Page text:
The vision of Maori art shapes the nation

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arts foundation

For Nigel Borell, Maori art is an integral part of understanding this country, Aotearoa.

For Nigel Borell, Maori art is integral to understanding this country, Aotearoa – and his New Year honor shows that many others have similar thoughts.

The artist and former Maori curator of the Toi o Tāmaki Auckland City Art Gallery has been made a Member of the Order of New Zealand for his services to Maori.

“It was a surprise for me and a lesson in humility,” says Nigel Borell. “It’s also an opportunity to reflect on the work you do in the sector.

This work of around five years has collected Toi Tū Toi Ora, an extensive survey of contemporary Maori art which attracted 191,000 visitors in its four months.

The catalog in book format should be released in March.

“It was timely, the exhibition and the reflection that went with it. Looking back, I was thrilled and surprised at how widely it was embraced by Maori and Pākehā.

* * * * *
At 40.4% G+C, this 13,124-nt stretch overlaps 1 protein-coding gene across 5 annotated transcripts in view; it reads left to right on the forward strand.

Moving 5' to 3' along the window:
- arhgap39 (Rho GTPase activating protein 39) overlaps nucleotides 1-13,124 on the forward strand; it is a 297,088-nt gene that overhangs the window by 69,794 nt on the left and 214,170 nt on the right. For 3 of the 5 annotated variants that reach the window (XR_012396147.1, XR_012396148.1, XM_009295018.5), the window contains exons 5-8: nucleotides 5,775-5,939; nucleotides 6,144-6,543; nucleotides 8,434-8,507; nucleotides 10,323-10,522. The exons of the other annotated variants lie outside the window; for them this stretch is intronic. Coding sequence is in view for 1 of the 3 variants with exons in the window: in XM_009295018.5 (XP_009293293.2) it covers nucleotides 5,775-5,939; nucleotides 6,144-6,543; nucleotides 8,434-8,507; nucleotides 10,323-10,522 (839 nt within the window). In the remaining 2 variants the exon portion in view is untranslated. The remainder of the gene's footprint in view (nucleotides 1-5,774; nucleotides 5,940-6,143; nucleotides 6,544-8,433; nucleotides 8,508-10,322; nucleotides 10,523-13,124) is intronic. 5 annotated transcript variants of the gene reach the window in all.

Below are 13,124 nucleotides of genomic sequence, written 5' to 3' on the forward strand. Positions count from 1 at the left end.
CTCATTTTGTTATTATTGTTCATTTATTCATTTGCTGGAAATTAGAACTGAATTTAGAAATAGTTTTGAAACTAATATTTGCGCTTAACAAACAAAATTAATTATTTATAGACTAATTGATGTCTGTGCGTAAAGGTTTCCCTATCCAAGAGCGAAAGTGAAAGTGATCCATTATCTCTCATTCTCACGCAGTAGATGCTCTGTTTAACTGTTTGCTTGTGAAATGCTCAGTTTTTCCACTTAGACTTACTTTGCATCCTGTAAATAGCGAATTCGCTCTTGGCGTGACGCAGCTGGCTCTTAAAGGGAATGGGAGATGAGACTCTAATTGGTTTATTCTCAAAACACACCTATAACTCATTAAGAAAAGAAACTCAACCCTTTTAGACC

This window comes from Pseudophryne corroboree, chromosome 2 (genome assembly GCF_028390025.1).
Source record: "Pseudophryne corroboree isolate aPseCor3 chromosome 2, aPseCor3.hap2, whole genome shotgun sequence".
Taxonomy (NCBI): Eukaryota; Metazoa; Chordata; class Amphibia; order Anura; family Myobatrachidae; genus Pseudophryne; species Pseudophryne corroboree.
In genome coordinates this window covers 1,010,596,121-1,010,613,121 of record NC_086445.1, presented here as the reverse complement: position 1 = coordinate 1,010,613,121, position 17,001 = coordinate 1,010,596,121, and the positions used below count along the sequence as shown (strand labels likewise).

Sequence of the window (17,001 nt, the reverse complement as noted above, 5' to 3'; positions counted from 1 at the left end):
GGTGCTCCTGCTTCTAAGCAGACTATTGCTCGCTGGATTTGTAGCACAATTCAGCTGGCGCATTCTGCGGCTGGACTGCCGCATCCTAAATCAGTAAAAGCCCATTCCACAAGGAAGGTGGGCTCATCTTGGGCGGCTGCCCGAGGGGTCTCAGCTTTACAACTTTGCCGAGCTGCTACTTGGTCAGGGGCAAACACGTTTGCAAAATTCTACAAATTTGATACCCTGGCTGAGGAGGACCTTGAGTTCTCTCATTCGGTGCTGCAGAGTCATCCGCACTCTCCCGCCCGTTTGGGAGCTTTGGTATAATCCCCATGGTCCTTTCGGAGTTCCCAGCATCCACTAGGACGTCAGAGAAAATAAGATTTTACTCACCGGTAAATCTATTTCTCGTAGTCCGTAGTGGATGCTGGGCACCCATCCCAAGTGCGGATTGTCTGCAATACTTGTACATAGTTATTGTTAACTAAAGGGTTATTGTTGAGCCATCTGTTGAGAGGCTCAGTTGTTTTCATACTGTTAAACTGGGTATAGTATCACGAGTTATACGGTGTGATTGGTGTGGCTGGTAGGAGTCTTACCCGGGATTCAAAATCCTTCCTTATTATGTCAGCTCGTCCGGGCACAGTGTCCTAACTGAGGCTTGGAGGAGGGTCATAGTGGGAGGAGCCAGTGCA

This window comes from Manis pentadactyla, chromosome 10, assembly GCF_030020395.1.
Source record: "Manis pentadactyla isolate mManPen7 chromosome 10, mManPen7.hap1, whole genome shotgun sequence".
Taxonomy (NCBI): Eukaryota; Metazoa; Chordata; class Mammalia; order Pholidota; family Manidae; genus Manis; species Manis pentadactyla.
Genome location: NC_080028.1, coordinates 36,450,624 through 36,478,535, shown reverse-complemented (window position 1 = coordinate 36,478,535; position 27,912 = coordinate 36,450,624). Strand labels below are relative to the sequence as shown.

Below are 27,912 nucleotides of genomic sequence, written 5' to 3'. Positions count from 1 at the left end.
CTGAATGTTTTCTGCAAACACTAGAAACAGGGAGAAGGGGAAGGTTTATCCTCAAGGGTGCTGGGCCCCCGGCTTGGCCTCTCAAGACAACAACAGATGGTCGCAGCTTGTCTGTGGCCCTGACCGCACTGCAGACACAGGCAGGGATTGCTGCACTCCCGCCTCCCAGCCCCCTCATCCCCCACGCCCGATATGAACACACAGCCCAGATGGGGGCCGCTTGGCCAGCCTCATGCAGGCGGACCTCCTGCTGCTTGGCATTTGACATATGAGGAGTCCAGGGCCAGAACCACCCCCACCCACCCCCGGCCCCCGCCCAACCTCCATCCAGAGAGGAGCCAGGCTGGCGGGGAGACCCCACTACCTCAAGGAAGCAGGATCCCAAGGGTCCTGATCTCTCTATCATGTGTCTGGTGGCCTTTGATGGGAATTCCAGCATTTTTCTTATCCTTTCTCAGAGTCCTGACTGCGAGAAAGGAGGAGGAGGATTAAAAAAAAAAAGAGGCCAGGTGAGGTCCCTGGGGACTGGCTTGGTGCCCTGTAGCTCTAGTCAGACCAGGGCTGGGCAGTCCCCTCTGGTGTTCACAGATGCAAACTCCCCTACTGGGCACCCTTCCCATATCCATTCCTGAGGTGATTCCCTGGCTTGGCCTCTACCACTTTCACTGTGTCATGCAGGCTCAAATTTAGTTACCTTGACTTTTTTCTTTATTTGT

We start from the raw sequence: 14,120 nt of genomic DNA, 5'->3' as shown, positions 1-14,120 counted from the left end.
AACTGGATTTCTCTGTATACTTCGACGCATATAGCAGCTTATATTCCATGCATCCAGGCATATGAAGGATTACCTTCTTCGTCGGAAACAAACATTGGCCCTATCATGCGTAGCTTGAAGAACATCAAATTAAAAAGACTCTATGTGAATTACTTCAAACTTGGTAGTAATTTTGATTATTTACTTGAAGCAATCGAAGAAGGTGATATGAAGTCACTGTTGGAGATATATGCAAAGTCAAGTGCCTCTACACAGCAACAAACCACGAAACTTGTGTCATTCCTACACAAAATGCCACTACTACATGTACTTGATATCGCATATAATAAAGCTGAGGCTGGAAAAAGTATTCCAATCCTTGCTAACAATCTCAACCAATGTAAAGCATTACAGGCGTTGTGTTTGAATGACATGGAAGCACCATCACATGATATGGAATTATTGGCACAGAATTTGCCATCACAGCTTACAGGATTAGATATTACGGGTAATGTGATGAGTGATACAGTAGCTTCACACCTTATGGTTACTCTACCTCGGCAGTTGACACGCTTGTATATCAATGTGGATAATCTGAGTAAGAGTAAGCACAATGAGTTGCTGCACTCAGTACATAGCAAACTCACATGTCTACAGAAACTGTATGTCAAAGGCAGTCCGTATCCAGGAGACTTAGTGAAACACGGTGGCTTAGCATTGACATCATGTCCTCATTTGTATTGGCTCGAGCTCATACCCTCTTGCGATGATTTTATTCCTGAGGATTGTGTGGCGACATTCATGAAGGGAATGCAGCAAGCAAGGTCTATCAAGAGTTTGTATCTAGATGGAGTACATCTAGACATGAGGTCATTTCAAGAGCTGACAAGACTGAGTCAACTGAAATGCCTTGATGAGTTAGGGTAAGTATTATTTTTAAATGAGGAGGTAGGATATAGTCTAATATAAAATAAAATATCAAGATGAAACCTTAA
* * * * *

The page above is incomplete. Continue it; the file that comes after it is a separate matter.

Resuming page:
“Art inspires us to understand the land we live on. People have grasped the meaning of this in their own experience.

When Toi Tū Toi Ora opened in late 2020, Borell had put his mind to it with reports later emerging of his frustration with gallery management who still thought they could dictate the terms of Maori engagement.

It took a year to replace him, including an additional step of creating a middle management position of kaupapa Māori manager.

Nigel Borell says big institutions need Maori curators and the fact that Auckland had none before 1999 meant there was a lot of catching up to do.

Maori artists were under-represented in exhibitions and public collections, and it was left to the Maori Writers Association, Ngā Puna Waihanga, and artists like the late Para Matchitt, Cliff Whiting and Sandy Adsett to try to carve out a place.

The fact that almost all Maori artists of the modernist generation were also educators means that they were also able to practice outdoors.

Nigel Borell, of Ngāi Te Rangi, Ngāti Ranginui and Te Whakatōhea, had a hands-on introduction to Maori arts, working on three meeting house projects under tohunga whakairo Pakariki Harrison from 1995 to 2000.

He was Associate Curator of Maori Art at the Auckland War Memorial Museum in 2015 when the job came up across the city. He was immediately featured in the screening of “The Māori Portraits: Gottfried Lindauer’s New Zealand” which toured San Francisco in 2017.

Since leaving Toi o Tāmaki, Nigel Borell has exhibited his own work and continued to curate, including the opening exhibition of the Wairau Māori Art Galley at the Hundertwasser Center in Whangārei, which opens in February.

He also begins 2022 with a new role as curator of taonga Māori at the Auckland War Memorial Museum.


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